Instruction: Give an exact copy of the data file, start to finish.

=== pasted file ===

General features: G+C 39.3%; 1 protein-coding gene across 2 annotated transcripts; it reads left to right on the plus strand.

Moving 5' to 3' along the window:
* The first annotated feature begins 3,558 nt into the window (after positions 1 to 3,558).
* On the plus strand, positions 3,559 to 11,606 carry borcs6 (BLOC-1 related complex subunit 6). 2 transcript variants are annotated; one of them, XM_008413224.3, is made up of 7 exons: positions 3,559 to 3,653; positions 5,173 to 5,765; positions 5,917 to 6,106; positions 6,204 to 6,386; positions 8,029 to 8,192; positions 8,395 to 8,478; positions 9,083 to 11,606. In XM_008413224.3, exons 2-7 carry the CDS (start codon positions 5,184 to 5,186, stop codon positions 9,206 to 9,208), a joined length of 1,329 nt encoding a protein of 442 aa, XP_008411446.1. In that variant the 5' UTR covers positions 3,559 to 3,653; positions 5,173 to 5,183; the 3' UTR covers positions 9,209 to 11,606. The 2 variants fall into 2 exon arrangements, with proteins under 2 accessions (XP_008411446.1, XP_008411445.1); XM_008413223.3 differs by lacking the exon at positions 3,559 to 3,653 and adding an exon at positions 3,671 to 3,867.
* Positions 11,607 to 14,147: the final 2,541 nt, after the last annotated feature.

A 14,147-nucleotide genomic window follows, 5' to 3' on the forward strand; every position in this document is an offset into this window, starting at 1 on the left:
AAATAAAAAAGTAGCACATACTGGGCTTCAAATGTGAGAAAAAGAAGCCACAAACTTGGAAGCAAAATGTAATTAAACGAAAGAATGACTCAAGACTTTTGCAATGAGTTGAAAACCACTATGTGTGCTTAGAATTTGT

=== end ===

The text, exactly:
General features: G+C 39.3%; 1 protein-coding gene across 2 annotated transcripts; it reads left to right on the plus strand.

Moving 5' to 3' along the window:
* The first annotated feature begins 3,558 nt into the window (after positions 1 to 3,558).
* On the plus strand, positions 3,559 to 11,606 carry borcs6 (BLOC-1 related complex subunit 6). 2 transcript variants are annotated; one of them, XM_008413224.3, is made up of 7 exons: positions 3,559 to 3,653; positions 5,173 to 5,765; positions 5,917 to 6,106; positions 6,204 to 6,386; positions 8,029 to 8,192; positions 8,395 to 8,478; positions 9,083 to 11,606. In XM_008413224.3, exons 2-7 carry the CDS (start codon positions 5,184 to 5,186, stop codon positions 9,206 to 9,208), a joined length of 1,329 nt encoding a protein of 442 aa, XP_008411446.1. In that variant the 5' UTR covers positions 3,559 to 3,653; positions 5,173 to 5,183; the 3' UTR covers positions 9,209 to 11,606. The 2 variants fall into 2 exon arrangements, with proteins under 2 accessions (XP_008411446.1, XP_008411445.1); XM_008413223.3 differs by lacking the exon at positions 3,559 to 3,653 and adding an exon at positions 3,671 to 3,867.
* Positions 11,607 to 14,147: the final 2,541 nt, after the last annotated feature.

A 14,147-nucleotide genomic window follows, 5' to 3' on the forward strand; every position in this document is an offset into this window, starting at 1 on the left:
AAATAAAAAAGTAGCACATACTGGGCTTCAAATGTGAGAAAAAGAAGCCACAAACTTGGAAGCAAAATGTAATTAAACGAAAGAATGACTCAAGACTTTTGCAATGAGTTGAAAACCACTATGTGTGCTTAGAATTTGT